The DOJ memo stated that in cases in which an American citizen has joined a terrorist group, “the Constitution would not require the government provide any further process” in targeting him or her as compared to a foreign national. Essentially, any US citizen suspected to have sworn allegiance to al-Qaeda or any other recognized terrorist group was fair game.
Al-Awlaki was not the last American citizen to be killed in a drone strike either.
In the past weeks, the debate on drones has reignited after it was revealed that a drone strike killed two Western hostages, one American and one Italian, in rural Pakistan. To the administration’s credit, this information has been made public. They took their time, however, as the strike occurred on January 15th.
“There’s not nearly enough transparency surrounding what we’re doing,” Vladeck said, “And there’s not nearly enough accountability.”
Medea Benjamin is the co-founder of the social justice NGO Code Pink: Women for Peace. She’s been advocating against war since the American invasion of Iraq in 2002 and has taken a particularly strong stance against the use of drones as well as the lack of accountability.
“When you have programs that are involved in the most serious issues of life and death and they’re done behind the backs of the American people, that is not good for a democracy,” Benjamin said.
In 2012, Benjamin published Drone Warfare: Killing By Remote Control and brought her group on a speaking tour of over 200 cities in the US. She then began organizing trips to Pakistan to allow people to see for themselves the consequences of drone warfare abroad.
The year after her book was published, Benjamin attended a speech by President Obama at the National Defense University and called out to the president, briefly interrupting the event. Among the demands she made before being escorted out of the building were those that pertained to the administration’s use of covert drone warfare.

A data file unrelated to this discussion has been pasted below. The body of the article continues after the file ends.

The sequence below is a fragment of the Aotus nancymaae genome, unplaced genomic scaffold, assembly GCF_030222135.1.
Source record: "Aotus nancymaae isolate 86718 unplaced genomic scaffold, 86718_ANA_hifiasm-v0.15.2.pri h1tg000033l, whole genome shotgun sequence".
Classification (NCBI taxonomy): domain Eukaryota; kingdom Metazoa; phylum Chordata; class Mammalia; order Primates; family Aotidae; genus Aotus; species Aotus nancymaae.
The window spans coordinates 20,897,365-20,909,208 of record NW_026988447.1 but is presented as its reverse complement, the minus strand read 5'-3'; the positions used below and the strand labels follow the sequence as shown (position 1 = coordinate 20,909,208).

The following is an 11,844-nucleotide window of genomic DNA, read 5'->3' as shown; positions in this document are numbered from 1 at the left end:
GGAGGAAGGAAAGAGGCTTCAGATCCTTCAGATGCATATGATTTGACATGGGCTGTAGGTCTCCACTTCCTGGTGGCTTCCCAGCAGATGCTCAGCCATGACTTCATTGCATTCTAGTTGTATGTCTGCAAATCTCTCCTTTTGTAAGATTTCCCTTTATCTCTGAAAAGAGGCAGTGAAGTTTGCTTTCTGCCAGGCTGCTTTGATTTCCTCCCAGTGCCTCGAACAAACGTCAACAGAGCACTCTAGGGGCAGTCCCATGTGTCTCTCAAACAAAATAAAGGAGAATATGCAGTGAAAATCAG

“We feel like drones is part of what keeps us in a state of perpetual war,” she said. “That should not be the norm, we should be in a state of perpetual peace.”
Through her organization, Benjamin has also been a part of coalitions such as Global Drone Watch and, along with organizations such as the National Lawyers Guild and the Institute for Policy Studies, hosted a conference in 2013 entitled “Drones Around the Globe: Proliferation and Resistance.”
In fact, the issue has attracted a number of coalitions comprised of a wide spectrum of groups. In January, groups of Christian, Muslim, Jewish and Sikh faiths held the Interfaith Conference on Drone Warfare in Princeton, New Jersey.
The conference was the result of the Interfaith Working Group on Drone Warfare, based in DC and co-chaired by Nathan Hosler, director of the Office of Public Witness at the Church of the Brethren.
“When we think of Jesus, we think of God coming close to heal,” said Hosler, “and drones are precisely opposite of this.”
Hosler strove to make drones an issue of the Church of the Brethren, which is known as one of the historic peace churches, along with Quakers and Mennonites. Like Benjamin, the church is opposed to all kinds of warfare, yet finds drone warfare particularly problematic.